Officer Tuan Le

The more things (don’t) change

By Ken Katz

On Wednesday, January 10, Officer Tuan Le was laid to rest after a memorial service at Three Crosses Church in Castro Valley. The service was broadcast live and videotaped. As an indication of the impact his tragic death has had on people from all walks of life, 254,000 people have viewed it to date. Watching the live stream video that morning, I couldn’t help but recall a similar memorial at the Coliseum in 2009 — as is likely the case for anyone who resided in Oakland at the time. This is what I had to say then in the March 25 emailed newsletter.

“Today’s newsletter is bordered in black in memory of the five lives that were tragically cut short this past Saturday. The murder of four Oakland police officers in the line of duty has torn families asunder and left a gaping hole in their hearts. It is an unbearable pain shared by their fellow officers, the Mayor, the City Council and people from all walks of life here and throughout the United States.

It may be difficult for us to similarly mourn for Lovelle Mixon, the young man responsible for this senseless mayhem — particularly since he has also been implicated in a drug-related murder and the rape of a 12-year-old girl. If we can’t mourn for Lovelle Mixon, we should at least mourn for all the other young people, products of dysfunctional families and a dysfunctional society, who are battling rage and experiencing hopelessness. While we’d like to think of this as an isolated event, one image that sticks in my mind is generated by reports that a group of people surrounded the initial murder scene taunting police.

What is impossible to fathom is how all this can transpire just over six miles from the park that inspired and anchors this newsletter. It is the venue for a farmers’ market each Saturday that seems worlds apart. The music, the prepared foods, the produce vendors, the artists and craftspeople, and most importantly, the market patrons all reflect the cultural and racial diversity in which Oakland takes such pride. If we have differences, on Saturdays we put them aside.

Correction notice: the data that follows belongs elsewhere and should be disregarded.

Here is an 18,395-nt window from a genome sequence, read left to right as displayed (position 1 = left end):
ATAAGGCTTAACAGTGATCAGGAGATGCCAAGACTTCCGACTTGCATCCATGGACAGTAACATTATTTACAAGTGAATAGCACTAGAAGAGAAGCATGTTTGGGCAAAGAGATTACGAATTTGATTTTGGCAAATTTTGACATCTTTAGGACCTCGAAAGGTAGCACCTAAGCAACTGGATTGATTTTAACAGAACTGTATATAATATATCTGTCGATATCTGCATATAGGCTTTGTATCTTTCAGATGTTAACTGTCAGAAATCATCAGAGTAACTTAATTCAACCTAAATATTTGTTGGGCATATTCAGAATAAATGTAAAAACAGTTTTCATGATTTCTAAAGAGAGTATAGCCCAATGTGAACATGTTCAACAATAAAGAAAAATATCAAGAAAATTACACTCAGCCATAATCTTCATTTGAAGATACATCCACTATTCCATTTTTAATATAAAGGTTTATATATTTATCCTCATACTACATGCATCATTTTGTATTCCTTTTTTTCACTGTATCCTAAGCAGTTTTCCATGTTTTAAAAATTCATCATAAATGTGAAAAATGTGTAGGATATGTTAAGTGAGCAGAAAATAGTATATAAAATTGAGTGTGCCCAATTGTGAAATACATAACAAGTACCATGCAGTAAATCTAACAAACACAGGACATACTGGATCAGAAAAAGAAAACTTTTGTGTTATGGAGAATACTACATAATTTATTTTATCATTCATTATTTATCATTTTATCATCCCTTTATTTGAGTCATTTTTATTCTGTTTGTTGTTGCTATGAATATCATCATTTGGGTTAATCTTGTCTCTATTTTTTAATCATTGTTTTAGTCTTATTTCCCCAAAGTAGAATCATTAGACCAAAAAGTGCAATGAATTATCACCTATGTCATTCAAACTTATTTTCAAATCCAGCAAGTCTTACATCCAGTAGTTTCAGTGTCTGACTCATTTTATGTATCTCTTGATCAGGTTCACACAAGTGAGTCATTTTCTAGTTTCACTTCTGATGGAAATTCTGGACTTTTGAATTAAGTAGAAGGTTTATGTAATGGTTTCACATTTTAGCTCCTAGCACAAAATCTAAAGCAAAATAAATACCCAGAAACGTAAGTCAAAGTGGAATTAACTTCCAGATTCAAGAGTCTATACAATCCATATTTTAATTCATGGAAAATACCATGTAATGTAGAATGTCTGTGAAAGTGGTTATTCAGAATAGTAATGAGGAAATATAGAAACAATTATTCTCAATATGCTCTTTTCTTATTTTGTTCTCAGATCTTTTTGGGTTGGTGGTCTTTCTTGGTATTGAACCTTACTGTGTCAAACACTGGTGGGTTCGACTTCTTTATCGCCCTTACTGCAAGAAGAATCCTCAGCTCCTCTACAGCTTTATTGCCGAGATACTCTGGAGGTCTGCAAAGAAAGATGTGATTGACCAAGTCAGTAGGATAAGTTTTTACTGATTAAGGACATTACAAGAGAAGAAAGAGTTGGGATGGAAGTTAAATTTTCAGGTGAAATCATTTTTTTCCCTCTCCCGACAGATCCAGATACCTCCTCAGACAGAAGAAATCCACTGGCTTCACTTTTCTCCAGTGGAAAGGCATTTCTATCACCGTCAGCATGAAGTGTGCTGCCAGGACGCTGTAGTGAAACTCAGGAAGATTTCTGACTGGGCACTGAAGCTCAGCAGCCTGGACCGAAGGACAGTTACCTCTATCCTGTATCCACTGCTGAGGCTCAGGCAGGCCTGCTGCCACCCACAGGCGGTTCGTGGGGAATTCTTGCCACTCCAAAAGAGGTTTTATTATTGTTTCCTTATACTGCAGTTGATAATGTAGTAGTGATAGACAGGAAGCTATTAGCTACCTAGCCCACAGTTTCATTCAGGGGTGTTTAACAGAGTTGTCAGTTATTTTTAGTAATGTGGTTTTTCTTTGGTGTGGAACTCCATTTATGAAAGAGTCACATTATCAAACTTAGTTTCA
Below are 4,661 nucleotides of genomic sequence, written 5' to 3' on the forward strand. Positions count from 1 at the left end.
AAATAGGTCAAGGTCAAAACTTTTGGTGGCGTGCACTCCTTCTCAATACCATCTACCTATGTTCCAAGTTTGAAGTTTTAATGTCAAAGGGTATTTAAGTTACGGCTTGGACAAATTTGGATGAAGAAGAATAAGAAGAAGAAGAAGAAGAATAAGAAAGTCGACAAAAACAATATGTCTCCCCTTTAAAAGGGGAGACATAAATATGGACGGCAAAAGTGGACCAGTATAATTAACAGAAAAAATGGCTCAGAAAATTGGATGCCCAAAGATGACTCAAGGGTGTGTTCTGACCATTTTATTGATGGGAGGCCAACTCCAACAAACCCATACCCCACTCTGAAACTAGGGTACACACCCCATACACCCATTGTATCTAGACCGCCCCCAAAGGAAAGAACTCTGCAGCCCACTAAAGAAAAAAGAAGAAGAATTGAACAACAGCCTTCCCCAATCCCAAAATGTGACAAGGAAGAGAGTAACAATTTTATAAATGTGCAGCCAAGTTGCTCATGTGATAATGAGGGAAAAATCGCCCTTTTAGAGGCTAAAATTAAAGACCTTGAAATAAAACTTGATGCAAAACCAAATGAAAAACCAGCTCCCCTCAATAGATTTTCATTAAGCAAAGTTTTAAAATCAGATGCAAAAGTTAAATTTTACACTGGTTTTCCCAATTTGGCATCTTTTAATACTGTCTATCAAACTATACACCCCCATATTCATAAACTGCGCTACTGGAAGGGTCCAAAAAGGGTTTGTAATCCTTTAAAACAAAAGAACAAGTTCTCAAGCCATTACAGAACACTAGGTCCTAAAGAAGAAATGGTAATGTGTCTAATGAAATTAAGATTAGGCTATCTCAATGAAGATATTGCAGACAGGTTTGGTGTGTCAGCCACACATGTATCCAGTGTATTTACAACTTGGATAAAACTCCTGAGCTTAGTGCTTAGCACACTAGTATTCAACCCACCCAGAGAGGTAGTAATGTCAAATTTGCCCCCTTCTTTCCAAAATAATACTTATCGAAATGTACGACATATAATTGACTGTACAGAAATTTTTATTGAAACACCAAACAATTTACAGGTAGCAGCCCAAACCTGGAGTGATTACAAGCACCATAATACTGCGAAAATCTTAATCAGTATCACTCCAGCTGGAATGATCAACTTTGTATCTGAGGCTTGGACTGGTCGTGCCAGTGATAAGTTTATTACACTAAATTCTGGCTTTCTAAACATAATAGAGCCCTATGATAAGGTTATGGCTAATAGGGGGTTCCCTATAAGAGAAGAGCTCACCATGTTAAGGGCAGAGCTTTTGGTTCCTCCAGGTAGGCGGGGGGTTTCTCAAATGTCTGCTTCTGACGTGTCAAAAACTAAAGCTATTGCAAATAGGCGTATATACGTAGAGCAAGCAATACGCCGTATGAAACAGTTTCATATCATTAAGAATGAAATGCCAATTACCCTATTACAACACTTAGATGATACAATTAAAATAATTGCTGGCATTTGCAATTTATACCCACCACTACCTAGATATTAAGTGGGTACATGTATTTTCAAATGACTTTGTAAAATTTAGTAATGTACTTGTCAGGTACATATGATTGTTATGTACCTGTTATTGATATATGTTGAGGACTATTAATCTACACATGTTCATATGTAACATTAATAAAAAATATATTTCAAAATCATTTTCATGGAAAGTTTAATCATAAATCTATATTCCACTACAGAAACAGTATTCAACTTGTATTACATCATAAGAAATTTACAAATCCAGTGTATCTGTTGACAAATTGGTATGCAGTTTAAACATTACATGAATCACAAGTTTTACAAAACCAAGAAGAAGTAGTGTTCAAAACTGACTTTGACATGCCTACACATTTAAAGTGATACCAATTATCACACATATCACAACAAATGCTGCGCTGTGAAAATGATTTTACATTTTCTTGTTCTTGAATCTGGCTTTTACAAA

In the best of all worlds, we should be able to transport that magic to all those neighborhoods where, for some, violence and despair are a fact of life or alternatively, bring the afflicted here. Unfortunately, this is not the best of all worlds and solutions are invariably long-term and far too complex. For the present, a healing process has begun…”

What I have to say now is that mostly I’m at a loss for words. This was different! Probably due to the fact that I knew Tuan Le personally, if only very slightly. We talked briefly at the November Grand Lake Neighbors meeting and six weeks later, he was gone. So abruptly and at so young an age.

The other reason I’m at a loss for words is that I can’t help thinking about what I wrote 15 years ago. Have lives since improved? Are families and society just as dysfunctional … or maybe more? As for OPD’s status in the community, have relations improved? The Riders are gone and we keep seeing more and more officers who look like the Oakland residents they’re sworn to serve.  To what extent has that made a difference? Officer Le’s murder is especially tragic given that, as a Resource Officer, community outreach is what he did best. What we can do in his honor is help foster a world that’s safer and more just.